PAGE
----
Savers Hit as ISA Rates Fall
As of Monday, National Savings and Investments will be dropping its interest rates on its tax-free ISAs (Individual Savings Account) in a move that will dismay savers.
The Direct ISA will see its rates drop to 1.25% from 1.5%, it is estimated that over 400,000 NS&I savers will be affected by this change.
The level of 1.25% is now the lowest rate that the product has offered since NS&I introduced it in 2008.
The Direct ISA had been sitting pretty at the top of the best buy tables but has now fallen down the list due to the cut, which was announced in September.
The success of pensioner bonds in the earlier half of the year has meant that National Savings and Investments has been forced to cut its rates. This is because government legislation prevents them from attracting to much cash and destabilising the savings market.
The savings rates being offered across the ISA market have plummeted in recent times, despite the fact that the Bank of England has kept the base rate of interest at 0.5%.
TSB have announced that they will be cutting their rates as of 11 December and HSBC have also begun to send out letters, which will inform customers of an upcoming reduction.
BBC News are reporting that HSBC will be cutting its ISA rates to long-term customers to 1.3% from 1.5% as of January 2016. The bank commented saying that they had had to make a "difficult decision". Currently their most profitable ISA, for savers, is the Loyalty Cash ISA. This will soon be cut and the lower paying accounts will be cut similarly.
According to the Bank of England the average amount that a saver could expect to earn on an instant access ISA was 1.09% in October 2014.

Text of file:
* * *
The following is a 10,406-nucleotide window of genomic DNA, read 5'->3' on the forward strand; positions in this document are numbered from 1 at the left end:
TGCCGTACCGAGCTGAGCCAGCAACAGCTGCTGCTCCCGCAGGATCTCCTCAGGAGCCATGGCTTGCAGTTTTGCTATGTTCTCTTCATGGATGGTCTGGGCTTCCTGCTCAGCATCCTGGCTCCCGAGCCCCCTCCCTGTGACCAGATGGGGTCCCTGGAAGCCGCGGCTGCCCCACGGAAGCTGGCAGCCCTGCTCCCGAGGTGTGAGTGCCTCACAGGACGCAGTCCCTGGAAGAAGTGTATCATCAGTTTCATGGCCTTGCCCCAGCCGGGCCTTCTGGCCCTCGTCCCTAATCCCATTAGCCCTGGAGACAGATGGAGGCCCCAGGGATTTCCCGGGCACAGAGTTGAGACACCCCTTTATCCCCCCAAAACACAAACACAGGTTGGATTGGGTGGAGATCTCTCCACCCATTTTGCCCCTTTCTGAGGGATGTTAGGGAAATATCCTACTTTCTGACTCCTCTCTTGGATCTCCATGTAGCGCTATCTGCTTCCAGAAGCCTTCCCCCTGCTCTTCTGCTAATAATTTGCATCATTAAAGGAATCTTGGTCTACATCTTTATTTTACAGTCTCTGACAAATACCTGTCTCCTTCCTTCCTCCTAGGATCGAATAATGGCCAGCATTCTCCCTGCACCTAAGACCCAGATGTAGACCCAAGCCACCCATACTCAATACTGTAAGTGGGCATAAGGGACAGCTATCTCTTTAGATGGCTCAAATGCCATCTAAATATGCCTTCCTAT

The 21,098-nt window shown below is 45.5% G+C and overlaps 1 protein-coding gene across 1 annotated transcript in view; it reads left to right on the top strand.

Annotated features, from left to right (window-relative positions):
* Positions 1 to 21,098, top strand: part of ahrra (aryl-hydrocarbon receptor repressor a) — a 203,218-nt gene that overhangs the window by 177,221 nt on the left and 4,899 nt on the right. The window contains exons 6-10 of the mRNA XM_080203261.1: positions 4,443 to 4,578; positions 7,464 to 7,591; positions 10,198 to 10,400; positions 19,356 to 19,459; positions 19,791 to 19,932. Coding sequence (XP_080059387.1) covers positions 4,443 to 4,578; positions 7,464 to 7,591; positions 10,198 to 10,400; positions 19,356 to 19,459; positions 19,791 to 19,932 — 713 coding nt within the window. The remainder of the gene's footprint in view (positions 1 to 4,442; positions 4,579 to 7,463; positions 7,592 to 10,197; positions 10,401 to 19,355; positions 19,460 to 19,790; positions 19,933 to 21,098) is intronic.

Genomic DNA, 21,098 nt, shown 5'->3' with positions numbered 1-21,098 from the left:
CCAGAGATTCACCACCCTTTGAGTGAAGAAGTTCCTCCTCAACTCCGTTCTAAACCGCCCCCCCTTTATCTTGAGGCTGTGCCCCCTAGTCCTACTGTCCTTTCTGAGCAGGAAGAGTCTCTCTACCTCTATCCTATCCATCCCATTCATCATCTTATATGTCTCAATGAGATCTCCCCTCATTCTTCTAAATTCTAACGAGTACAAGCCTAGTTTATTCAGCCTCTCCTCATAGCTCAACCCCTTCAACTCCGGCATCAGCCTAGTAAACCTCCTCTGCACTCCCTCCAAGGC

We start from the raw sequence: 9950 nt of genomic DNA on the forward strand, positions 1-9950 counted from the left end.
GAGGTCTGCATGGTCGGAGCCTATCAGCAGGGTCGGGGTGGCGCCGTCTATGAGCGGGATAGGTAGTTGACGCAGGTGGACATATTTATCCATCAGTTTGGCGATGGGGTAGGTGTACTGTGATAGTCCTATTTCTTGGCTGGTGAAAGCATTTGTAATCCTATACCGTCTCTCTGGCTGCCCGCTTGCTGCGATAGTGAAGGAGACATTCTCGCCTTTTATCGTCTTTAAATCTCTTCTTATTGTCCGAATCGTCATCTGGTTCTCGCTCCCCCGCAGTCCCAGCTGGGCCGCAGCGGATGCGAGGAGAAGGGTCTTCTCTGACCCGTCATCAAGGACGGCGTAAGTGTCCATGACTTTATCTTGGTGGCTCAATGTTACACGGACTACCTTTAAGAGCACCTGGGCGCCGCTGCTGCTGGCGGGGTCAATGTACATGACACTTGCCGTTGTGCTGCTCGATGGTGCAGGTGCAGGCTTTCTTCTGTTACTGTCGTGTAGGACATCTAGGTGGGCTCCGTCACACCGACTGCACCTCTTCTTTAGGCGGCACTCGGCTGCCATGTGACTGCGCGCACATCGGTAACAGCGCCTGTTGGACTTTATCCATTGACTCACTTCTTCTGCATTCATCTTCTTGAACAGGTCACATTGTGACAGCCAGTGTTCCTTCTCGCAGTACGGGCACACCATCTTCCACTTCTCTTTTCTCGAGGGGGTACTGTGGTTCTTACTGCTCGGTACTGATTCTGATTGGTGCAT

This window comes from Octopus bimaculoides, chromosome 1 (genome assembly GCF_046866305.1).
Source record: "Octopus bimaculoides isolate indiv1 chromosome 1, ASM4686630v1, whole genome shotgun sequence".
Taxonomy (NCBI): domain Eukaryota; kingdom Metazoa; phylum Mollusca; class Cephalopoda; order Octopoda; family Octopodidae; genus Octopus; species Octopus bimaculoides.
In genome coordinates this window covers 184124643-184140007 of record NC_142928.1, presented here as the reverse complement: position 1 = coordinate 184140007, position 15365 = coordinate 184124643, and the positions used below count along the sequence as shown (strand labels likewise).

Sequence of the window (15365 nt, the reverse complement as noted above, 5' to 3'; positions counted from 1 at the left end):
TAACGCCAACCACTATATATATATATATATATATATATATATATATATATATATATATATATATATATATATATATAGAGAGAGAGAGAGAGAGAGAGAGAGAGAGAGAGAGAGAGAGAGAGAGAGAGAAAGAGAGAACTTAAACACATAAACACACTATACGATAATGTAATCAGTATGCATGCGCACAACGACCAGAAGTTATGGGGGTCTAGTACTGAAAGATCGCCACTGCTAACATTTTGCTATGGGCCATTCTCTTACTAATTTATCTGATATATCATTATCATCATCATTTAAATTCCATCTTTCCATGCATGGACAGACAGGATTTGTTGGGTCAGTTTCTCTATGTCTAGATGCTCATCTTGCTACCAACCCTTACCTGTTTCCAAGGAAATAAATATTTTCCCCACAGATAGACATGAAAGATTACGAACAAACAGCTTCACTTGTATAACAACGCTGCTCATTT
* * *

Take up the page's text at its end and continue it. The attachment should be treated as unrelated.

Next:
A year after that figure was recorded, the average had fallen to 0.98%.
In January, a section of the Funding for Lending Scheme will be brought to a close. Many experts believe that this change could improve the current climate in the savings market.
The director of Savings Champions, Anna Bowes, has said that she thinks that new customers will be able to benefit from this but many old customers may not see a positive impact upon their savings rates.
She went on to say:
"We can but hope that the providers involved will turn back to savers to raise the funds they require, which could see savings rates being pushed up".
"Unfortunately we wouldn't expect to see existing savers benefit from this."
Most savings experts believe that many savers could benefit greatly from moving their money to other savers. Some providers, such as the Coventry Building Society, have increased the interest being offered on their individual savings accounts.
As a result of the changes many people are now turning away from individual savings account altogether to high interest current accounts as a way of getting a better interest rate for themselves.